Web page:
Catholic Encyclopedia (1913)/Spokan Indians
An important tribe of Salishan linguistic stock, closely cognate with the Colville, Coeur d'Aléne, Kalispel, and Flathead, and formerly holding the country upon Spokane River in Eastern Washington and the adjacent portion of Idaho. They were first noted, under the name of Lartielo, by the American explorers, Lewis and Clarke, in 1805. At a later period they came into communication with the traders of the Hudson Bay Company and American Fur Company. In 1839 a Presbyterian mission was established among the Lower Spokan at Chemakane, Washington, and continued until 1849, when it was abandoned in consequence of the massacre of Rev. Marcus Whitman and his companions of the Presbyterian mission of Waiilatpu amoung the Cayuse. The Spokan chief, Garry, however, gave protection to those at Chemakane until the danger was past. A Spokan primer, published by the missionaries in charge in 1842, was one of the earliest books printed on the Pacific coast.
The Upper Spokan came under the influence of the Jesuit Fathers De Smet, Point, and their successors, about 1841, whith the result that that portion of the tribe is Catholic. Throughout the Yakimá war of 1856-8 the Spokan remained quiet, chiefly through the effort of the Catholic missionaries. In 1872 those of Washington, consituting the larger body, were gathered with other cognate tribes upon the Colville reservation, North-eastern Washington, where they now reside. Those in Idaho are associated with the Coeur d'Aléne and are all Catholic. At Colville the Lower band is Protestant, while the Upper band, somewhat smaller in numbers, is Catholic. From perhaps 1200 souls a century ago they have declined (1911) to 600, of whom 96 are on the Coeur d'Aléne reservation. The religious centre for those of Colville is the mission of St. Francis Regis, at Ward, Washington, under Jesuit management. The centre for Coeur d'Aléne is the Jesuit mission of the Sacred Heart, at De Smet, Idaho. In language, primitive custom, and characteristics the Spokan are virtually identical with the Coeur d'Aléne and Kalispel Indians.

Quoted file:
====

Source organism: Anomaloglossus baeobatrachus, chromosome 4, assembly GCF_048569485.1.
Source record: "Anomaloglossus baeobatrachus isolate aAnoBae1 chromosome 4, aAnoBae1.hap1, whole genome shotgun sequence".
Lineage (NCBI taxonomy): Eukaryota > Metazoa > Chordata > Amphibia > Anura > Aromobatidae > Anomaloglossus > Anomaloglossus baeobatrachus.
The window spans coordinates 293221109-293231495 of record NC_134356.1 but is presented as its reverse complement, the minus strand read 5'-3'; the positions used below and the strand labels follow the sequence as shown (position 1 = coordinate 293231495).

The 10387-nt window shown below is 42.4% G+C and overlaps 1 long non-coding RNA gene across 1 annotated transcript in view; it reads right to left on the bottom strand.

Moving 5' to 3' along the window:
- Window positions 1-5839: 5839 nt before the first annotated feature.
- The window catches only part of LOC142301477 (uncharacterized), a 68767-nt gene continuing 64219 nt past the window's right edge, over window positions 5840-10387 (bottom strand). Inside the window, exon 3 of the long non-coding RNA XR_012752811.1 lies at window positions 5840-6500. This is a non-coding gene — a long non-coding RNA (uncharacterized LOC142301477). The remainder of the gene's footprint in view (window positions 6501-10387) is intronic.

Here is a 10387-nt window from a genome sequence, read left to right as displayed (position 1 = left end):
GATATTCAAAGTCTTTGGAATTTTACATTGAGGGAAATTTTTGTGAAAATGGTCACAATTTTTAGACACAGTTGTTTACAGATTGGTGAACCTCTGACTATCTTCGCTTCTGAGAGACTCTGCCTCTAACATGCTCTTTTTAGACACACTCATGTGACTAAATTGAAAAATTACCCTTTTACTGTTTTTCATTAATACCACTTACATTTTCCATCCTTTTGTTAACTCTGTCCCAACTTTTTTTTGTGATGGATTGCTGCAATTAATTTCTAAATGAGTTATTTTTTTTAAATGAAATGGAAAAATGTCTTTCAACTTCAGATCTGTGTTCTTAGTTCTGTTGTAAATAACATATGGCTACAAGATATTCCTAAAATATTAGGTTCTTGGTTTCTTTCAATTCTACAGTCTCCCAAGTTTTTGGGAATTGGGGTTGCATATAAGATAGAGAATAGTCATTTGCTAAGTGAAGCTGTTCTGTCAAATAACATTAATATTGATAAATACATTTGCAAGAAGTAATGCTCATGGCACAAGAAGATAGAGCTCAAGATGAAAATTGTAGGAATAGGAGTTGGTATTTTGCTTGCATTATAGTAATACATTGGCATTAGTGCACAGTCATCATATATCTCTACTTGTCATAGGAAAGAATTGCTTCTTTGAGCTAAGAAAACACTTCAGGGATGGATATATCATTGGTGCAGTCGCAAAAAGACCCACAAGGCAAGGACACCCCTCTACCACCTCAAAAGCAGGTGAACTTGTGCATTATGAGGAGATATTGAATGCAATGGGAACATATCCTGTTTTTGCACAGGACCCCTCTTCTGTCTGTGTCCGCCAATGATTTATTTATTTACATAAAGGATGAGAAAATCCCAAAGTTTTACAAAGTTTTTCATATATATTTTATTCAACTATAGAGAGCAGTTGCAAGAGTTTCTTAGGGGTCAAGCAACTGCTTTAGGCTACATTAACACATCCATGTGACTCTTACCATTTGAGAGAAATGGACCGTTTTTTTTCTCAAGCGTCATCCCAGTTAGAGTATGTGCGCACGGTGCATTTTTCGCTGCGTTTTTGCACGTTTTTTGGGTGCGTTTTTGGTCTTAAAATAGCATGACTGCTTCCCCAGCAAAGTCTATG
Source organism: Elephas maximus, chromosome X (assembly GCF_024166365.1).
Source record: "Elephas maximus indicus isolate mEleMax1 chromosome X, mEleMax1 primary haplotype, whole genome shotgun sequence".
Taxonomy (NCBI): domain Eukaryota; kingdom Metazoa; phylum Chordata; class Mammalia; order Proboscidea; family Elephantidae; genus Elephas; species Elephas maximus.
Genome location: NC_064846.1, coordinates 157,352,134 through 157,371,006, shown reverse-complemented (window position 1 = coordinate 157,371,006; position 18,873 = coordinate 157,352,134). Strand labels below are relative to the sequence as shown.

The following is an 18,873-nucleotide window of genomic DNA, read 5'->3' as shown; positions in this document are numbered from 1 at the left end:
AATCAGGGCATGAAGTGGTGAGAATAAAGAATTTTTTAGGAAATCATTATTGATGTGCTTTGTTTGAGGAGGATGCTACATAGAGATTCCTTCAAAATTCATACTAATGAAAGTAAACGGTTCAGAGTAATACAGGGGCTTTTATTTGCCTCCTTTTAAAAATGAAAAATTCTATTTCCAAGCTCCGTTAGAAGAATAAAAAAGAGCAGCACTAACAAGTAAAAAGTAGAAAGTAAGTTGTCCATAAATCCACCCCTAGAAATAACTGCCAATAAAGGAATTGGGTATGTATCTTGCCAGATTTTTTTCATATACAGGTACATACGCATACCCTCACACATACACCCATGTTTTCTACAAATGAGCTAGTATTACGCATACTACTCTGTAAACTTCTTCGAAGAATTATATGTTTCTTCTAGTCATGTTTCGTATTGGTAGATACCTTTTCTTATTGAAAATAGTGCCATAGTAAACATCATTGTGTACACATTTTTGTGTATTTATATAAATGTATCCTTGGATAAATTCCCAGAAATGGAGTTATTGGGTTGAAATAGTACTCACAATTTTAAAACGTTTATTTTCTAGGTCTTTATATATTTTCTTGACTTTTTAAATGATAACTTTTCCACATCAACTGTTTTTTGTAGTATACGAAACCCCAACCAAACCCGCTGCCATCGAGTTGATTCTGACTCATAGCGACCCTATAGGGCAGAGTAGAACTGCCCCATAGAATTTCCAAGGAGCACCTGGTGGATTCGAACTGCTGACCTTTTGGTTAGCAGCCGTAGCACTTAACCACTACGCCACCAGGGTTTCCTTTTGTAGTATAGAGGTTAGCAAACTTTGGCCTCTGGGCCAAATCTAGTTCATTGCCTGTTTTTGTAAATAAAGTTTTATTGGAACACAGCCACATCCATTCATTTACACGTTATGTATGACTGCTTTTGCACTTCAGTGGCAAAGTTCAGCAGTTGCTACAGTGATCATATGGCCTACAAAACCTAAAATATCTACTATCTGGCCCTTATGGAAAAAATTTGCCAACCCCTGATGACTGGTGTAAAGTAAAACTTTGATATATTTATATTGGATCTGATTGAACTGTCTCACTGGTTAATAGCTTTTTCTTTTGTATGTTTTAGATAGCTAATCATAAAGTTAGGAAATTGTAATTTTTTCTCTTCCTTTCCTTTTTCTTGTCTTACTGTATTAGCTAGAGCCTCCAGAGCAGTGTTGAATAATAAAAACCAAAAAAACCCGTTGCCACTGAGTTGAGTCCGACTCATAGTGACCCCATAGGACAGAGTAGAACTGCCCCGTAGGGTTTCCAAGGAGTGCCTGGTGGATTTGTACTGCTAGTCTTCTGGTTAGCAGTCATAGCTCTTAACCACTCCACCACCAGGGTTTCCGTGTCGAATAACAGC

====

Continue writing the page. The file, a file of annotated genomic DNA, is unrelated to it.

BANCROFT, Hist. of Oregon (San Francisco, 1886-88); IDEM, Hist. Washington, Idaho and Montana (San Francisco, 1890); DE SMET, Oregon Missions (New York, 1847); Bur. Cath. Ind. Missions: Annual Reports of Director (Washington); Commissioner of Ind. Affairs; Annual Reports, especially STEVENS (Washington, 1854) and WINANS (Washington, 1870); MOONEY, Ghost Dance Religion in Fourteenth Ann. Rept. Bur. Amer. Ethnology, pt. II (Washington, 1896).